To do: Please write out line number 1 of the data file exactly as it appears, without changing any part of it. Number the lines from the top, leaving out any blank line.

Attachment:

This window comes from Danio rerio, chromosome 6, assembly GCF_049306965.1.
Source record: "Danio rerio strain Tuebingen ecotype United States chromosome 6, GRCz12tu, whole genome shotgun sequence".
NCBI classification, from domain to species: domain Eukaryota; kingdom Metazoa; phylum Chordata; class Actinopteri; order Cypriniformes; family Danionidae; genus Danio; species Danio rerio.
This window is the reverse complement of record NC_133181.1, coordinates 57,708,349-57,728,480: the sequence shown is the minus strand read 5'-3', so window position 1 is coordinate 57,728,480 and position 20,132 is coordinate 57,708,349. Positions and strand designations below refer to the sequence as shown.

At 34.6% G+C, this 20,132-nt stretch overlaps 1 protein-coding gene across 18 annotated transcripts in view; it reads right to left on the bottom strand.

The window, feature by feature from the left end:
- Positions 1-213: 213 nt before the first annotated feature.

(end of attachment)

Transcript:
This window comes from Danio rerio, chromosome 6, assembly GCF_049306965.1.